An independent report released today highlights that those who care for woodlands and forests across Britain are increasingly aware of the threats from environmental change, especially drought, wildfires, and pathogens, such as ash dieback and acute oak decline, yet there’s little evidence of action being taken overall to improve woodland resilience.
Hand-in-hand with increasing awareness and observation of environmental threats, the report highlighted concerns that many of those who own or manage woodlands are not actively planning or managing in ways which would make woodlands more resilient in future. For example, a minority of respondents had considered local climate change projections or studied the soils that support their woodlands.
A key indicator that an owner or manager has considered threats from environmental change while planning to make a woodland more resilient is having a management plan compliant with UK Forestry Standard3. The report’s authors highlighted that a minority (31%) of respondents had a UKFS management plan in place. Looking to the future, many respondents indicated that they might consider creating new woodlands and planting new hedgerows or agroforestry systems in the longer-term. In the short-
1 Awareness, action and aspiration among Britain’s forestry community relating to environmental change: Report of the British Woodlands Survey 2020. www.sylva.org.uk/bws
2 Forestry Statistics 2019: https://www.forestresearch.gov.uk/tools-and-resources/statistics/forestry-statistics/forestry-statistics-2019/woodland-area-and-planting/woodland-area/area-of-woodland-2017/
3 UK Forestry Standard: https://www.gov.uk/government/publications/the-uk-forestry-standard term, however, complexities of regulations and bureaucratic grants were seen as significant hurdles preventing more landowners from considering woodland creation.
This is a concern given ambitious woodland creation plans to plant 30,000ha of trees across the UK by 20254. The report has been published in time to inform government’s England Tree Strategy and the third Climate Change Risk Assessment, and it will underpin the work of the Forestry and Climate Change working group which oversees the delivery of an action plan promoting adaptation and resilience in England.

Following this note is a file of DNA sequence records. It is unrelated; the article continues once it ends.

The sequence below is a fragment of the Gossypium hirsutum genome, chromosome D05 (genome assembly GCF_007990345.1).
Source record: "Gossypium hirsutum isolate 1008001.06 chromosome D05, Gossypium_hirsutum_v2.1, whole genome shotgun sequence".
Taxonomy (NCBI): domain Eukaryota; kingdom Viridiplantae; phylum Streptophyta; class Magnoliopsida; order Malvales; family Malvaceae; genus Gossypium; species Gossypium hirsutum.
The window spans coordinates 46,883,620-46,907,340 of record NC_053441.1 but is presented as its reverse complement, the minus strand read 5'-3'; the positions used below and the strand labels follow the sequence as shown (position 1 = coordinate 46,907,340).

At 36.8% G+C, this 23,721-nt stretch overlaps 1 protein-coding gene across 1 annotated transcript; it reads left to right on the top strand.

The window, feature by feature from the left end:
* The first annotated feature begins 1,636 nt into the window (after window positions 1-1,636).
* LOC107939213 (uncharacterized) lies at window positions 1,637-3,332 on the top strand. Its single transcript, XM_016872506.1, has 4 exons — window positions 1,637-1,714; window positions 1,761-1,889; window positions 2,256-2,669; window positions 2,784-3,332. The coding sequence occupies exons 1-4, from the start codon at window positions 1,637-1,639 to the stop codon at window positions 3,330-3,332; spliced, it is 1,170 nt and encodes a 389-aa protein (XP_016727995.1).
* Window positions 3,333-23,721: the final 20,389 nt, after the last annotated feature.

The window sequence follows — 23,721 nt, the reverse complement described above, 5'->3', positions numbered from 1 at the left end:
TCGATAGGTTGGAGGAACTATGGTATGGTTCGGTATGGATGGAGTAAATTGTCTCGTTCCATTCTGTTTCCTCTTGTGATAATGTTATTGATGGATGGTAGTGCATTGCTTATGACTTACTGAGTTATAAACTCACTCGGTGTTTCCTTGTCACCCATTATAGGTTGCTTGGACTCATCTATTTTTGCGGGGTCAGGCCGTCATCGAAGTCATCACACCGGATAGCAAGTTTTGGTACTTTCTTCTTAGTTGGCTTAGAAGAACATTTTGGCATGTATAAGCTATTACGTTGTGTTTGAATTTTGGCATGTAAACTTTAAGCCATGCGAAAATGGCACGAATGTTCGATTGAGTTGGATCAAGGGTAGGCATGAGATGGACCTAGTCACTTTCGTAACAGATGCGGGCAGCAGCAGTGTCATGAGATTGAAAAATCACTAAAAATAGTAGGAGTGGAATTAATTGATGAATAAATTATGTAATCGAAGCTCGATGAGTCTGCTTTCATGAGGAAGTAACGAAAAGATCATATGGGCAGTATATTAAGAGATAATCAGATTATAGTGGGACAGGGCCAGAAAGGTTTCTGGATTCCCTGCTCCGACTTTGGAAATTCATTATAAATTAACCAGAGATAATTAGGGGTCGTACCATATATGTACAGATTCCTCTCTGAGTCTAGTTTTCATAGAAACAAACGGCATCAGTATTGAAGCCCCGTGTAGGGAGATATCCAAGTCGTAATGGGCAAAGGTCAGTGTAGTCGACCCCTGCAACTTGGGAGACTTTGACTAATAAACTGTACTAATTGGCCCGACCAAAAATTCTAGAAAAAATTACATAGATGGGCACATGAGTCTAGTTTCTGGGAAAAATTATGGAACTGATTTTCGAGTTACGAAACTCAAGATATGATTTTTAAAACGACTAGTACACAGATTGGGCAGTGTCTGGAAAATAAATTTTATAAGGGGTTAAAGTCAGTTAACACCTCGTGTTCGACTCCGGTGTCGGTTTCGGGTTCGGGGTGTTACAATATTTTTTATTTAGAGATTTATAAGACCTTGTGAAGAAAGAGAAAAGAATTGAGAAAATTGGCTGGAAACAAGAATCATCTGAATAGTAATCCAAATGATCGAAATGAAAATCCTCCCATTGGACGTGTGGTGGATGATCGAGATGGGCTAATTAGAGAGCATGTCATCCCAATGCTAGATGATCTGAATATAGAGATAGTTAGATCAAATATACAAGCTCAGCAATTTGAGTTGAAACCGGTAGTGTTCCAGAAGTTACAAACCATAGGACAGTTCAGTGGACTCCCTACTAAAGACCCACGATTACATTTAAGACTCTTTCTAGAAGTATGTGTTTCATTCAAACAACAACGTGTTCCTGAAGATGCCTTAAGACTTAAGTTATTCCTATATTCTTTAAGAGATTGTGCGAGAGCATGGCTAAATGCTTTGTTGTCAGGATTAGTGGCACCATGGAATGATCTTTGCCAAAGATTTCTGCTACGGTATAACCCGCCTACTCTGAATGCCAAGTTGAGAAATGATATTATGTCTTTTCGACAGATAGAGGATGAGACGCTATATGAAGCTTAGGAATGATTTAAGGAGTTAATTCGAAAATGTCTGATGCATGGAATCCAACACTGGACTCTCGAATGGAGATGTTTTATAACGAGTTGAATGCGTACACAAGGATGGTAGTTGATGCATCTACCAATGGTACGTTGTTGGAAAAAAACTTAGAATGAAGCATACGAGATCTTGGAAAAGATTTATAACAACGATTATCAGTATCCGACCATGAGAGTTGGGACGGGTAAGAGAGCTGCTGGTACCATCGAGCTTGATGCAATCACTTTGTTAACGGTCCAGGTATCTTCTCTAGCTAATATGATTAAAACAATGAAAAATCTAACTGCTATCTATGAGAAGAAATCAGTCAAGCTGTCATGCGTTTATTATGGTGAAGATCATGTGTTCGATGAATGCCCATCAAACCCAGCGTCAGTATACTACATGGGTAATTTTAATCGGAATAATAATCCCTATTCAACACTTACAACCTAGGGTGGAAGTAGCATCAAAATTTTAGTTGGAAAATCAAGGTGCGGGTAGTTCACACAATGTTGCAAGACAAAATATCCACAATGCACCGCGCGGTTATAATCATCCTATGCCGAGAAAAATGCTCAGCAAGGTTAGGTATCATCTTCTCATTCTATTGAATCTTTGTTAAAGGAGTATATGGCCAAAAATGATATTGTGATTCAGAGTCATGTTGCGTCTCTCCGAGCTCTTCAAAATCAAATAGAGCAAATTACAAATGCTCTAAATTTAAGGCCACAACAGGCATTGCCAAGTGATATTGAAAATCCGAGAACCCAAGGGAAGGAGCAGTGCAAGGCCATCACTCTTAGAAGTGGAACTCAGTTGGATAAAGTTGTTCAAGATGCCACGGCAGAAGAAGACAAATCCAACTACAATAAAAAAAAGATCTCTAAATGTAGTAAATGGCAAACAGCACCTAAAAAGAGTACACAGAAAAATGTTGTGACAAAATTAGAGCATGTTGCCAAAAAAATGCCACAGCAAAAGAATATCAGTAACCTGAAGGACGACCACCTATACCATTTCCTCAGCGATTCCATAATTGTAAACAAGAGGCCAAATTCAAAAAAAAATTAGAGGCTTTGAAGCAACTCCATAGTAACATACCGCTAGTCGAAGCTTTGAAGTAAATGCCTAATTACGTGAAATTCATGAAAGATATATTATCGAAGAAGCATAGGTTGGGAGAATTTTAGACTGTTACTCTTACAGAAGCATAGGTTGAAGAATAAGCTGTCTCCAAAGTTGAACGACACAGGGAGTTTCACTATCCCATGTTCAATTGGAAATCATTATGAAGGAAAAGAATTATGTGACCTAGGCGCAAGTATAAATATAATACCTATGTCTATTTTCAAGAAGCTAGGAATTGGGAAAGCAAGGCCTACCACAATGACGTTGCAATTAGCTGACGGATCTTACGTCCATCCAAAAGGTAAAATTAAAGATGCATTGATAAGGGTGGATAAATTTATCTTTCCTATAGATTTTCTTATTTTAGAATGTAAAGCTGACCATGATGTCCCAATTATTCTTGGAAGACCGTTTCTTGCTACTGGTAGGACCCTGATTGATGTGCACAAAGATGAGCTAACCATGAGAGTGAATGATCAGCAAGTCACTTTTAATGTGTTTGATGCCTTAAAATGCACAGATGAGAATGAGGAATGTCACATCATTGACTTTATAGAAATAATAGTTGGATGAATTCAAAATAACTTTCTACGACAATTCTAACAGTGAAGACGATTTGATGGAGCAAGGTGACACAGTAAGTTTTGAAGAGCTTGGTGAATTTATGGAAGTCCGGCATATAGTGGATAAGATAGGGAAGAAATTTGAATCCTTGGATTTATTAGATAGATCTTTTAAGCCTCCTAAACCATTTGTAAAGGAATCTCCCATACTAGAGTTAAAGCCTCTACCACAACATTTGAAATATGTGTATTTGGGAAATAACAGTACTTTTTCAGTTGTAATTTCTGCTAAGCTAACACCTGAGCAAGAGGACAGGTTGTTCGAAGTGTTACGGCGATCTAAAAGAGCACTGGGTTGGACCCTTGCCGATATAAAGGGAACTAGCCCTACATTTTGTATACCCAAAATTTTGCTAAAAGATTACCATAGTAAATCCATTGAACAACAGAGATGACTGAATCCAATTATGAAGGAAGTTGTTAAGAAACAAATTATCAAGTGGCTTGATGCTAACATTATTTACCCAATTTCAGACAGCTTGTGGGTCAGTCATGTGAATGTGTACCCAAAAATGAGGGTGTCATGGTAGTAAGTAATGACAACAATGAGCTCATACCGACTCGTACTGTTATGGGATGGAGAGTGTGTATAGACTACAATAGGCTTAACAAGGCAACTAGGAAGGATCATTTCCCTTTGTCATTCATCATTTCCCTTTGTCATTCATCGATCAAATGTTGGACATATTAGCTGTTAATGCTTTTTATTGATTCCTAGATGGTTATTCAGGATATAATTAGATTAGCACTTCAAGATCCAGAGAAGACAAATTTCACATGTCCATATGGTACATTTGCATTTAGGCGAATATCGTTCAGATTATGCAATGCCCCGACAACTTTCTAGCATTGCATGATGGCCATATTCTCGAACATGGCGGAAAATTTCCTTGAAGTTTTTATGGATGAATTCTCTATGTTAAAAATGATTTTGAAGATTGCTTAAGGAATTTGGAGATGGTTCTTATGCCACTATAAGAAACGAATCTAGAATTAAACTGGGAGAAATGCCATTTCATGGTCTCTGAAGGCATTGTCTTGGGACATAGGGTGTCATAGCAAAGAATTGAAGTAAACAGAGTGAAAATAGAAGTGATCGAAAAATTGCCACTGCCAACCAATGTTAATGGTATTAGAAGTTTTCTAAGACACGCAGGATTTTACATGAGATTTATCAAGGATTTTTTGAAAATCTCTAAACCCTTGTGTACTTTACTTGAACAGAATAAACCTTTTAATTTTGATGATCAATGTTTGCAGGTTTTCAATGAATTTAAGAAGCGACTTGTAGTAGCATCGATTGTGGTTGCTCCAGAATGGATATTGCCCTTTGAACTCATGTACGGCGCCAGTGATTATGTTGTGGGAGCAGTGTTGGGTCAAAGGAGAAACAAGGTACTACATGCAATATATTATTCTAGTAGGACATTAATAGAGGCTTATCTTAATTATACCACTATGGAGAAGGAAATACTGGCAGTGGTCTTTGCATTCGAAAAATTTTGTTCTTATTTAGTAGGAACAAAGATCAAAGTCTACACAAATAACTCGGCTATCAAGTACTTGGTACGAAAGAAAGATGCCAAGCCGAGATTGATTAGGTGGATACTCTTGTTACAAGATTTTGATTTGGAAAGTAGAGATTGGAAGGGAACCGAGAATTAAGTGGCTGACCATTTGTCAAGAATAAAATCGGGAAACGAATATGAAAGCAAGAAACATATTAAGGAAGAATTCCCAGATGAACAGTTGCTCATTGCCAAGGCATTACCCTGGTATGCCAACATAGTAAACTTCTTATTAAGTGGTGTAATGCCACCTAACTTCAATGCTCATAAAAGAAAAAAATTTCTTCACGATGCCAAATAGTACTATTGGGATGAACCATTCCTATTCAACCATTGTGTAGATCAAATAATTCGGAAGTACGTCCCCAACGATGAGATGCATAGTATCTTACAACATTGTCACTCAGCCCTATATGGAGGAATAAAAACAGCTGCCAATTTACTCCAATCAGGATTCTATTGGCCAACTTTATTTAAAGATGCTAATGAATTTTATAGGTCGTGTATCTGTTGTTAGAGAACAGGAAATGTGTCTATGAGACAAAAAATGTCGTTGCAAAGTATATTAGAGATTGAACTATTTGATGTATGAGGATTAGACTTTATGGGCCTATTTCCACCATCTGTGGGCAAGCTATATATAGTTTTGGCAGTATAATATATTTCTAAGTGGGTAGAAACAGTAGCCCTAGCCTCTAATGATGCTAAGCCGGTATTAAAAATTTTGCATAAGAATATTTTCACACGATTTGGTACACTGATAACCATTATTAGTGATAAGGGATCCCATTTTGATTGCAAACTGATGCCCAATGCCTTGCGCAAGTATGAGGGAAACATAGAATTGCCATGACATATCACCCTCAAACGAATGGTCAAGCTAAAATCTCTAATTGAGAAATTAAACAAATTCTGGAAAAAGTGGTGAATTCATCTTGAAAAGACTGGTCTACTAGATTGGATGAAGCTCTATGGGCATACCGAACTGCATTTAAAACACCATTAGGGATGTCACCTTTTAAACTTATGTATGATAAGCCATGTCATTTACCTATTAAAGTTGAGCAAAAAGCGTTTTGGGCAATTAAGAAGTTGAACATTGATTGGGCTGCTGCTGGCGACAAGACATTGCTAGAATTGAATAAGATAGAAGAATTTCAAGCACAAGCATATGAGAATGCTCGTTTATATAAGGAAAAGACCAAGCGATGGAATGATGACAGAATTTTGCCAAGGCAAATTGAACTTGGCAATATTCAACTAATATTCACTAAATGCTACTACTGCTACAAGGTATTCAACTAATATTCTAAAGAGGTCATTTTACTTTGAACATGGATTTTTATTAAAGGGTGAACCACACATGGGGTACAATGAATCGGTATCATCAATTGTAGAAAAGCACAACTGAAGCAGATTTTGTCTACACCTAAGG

The report’s lead author Dr Gabriel Hemery, who is also CEO of the Sylva Foundation, commented:‘ There are a huge number of interesting findings in the report, but if I was to pick one to highlight it would be how we have unearthed a very strong relationship between current activity and future intended actions among land managers. This is significant because it points to the importance of investing more in advocacy and support for those who own or manage our woodlands. The benefits will be realised not only in their woodlands, but by nature and by society as a whole.
’Forestry Commission Chair Sir William Worsley said: ‘This independent report, which we commissioned, highlights how important it is that we continue to nurture our woodlands. They are the cornerstone of a healthy environment and crucial in the fight against climate change. We recognise the challenges that landowners face when making management decisions, and we are committed to working closely with them to support long-term management, ensuring healthy and resilient woodlands for the future.’
Simon Lloyd, Chair of the Forestry and Climate Change Working Group (FCCWG) and CEO of the Royal Forestry Society added: ‘This is an immensely useful report in our work promoting adaptation and resilience in the country’s forests. While there are some positive indications of changes in awareness and behaviour, overall it’s clear that the forestry sector is not doing enough nor reacting quickly enough to combat the climate emergency.’
A series of four online workshops during October organised by the FCCWG and hosted by the Institute of Chartered Foresters (ICF) are being held to help support woodland managers in combating climate change.
Attendance online is free to all, including ICF non-members5. The British Woodlands Survey 2020 report is freely available at: www.sylva.org.uk
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